An abortion clinic, along with two abortion doctors and the Center for Reproductive Rights, petitioned the Supreme Court Friday to halt a Louisiana law that requires doctors at abortion clinics to have admitting privileges at a local hospital. On Tuesday, Supreme Court Justice Samuel Alito responded by giving Louisiana two days to respond to the petition.
After a Jan. 18 Fifth Circuit Court of Appeals ruling upheld the 2014 law, lawyers for the Center for Reproductive Rights petitioned the Supreme Court arguing that the law was “identical” to a Texas law the Court struck down in Whole Woman’s Health v. Hellerstedt in 2016 and would severely reduce abortion access for women in the state.
“Enforcement of Louisiana’s admitting privileges law will have disastrous consequences for women in the state,” they claimed in the petition. “The district court determined that Louisiana’s admitting privileges requirement would leave only one physician providing abortions in the entire state and that all-but-one clinic that provides abortion care would be forced to close.”
“The Fifth Circuit brazenly ignored recent U.S. Supreme Court precedent squarely on point,” Nancy Northup, president and CEO of the Center for Reproductive Rights claimed in a statement. “There is no way this law can stand under the Supreme Court ruling in Whole Woman’s Health, which struck down the same law in Texas.”
However, in their initial September ruling, the Fifth Circuit Court argued that “the records from Texas and Louisiana diverge in all relevant respects," and that Louisiana's law "results in a potential increase of 54 minutes at one of the state’s clinics for at most 30% of women. That is not a substantial burden at all, much less a substantial burden on a large fraction of women as is required to sustain a facial challenge.”
The Court argued that the abortion clinic challenging the law, “has failed to establish a causal connection between the regulation and its burden, namely, doctors’ inability to obtain admitting privileges. Specifically, there is insufficient evidence to conclude that, had the doctors put forth a good-faith effort to comply with Act 620, they would have been unable to obtain privileges.”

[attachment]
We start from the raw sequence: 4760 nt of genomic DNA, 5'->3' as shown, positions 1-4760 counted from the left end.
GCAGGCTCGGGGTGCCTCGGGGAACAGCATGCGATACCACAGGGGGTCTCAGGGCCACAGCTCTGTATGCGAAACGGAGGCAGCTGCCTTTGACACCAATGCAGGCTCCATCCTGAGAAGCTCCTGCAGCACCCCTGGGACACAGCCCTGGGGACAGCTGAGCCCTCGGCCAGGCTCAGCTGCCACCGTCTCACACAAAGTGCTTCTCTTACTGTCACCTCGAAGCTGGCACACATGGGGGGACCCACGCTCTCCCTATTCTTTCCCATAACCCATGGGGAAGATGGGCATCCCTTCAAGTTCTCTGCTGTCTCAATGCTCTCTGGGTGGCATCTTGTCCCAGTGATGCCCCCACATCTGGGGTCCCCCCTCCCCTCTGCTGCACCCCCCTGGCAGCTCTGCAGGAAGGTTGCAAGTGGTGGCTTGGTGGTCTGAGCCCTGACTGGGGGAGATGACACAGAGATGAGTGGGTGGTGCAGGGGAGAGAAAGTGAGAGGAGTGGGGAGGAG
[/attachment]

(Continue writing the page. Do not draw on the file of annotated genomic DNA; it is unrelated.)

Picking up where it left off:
They examined the practical effects of the law on Louisiana’s clinics and concluded that “no clinics will likely be forced to close on account of the Act.”
“If the Act were to go into effect today, both Women’s and Hope could remain open, though each would have only one qualified doctor,” they wrote. “Delta would be the only clinic required to close, as its only Doctor, Doe 5, does not have admitting privileges within 30 miles. Because obtaining privileges is not overly burdensome, however, the fact that one clinic would have to close is not a substantial burden that can currently be attributed to Act 620 as distinguished from Doe 5’s failure to put forth a good-faith effort.”
Louisiana Attorney General Jeff Landry praised the Fifth Circuit’s decision to uphold the law last week.
“The Fifth Circuit once again affirmed what we have repeatedly said: our law is both factually and legally different from the Texas law that the Supreme Court ruled against,” Landry said. “I once again thank Representative Katrina Jackson for authoring this public safety legislation and Solicitor General Liz Murrill for preserving the Legislature’s intent.”
The case could be an interesting test on the abortion issue for Justices Neil Gorsuch and Brett Kavanaugh should the full court take it up. Justice Alito could act on the request himself but is more likely to refer it to the full court, according to SCOTUSBlog.
Five justices would be required to grant the emergency stay that the abortion advocates are requesting. This means at least one of the five conservatives justices would have to join the liberal justices in granting the stay.
Conservative Justice Clarence Thomas recently accused his colleagues of avoiding the abortion issue.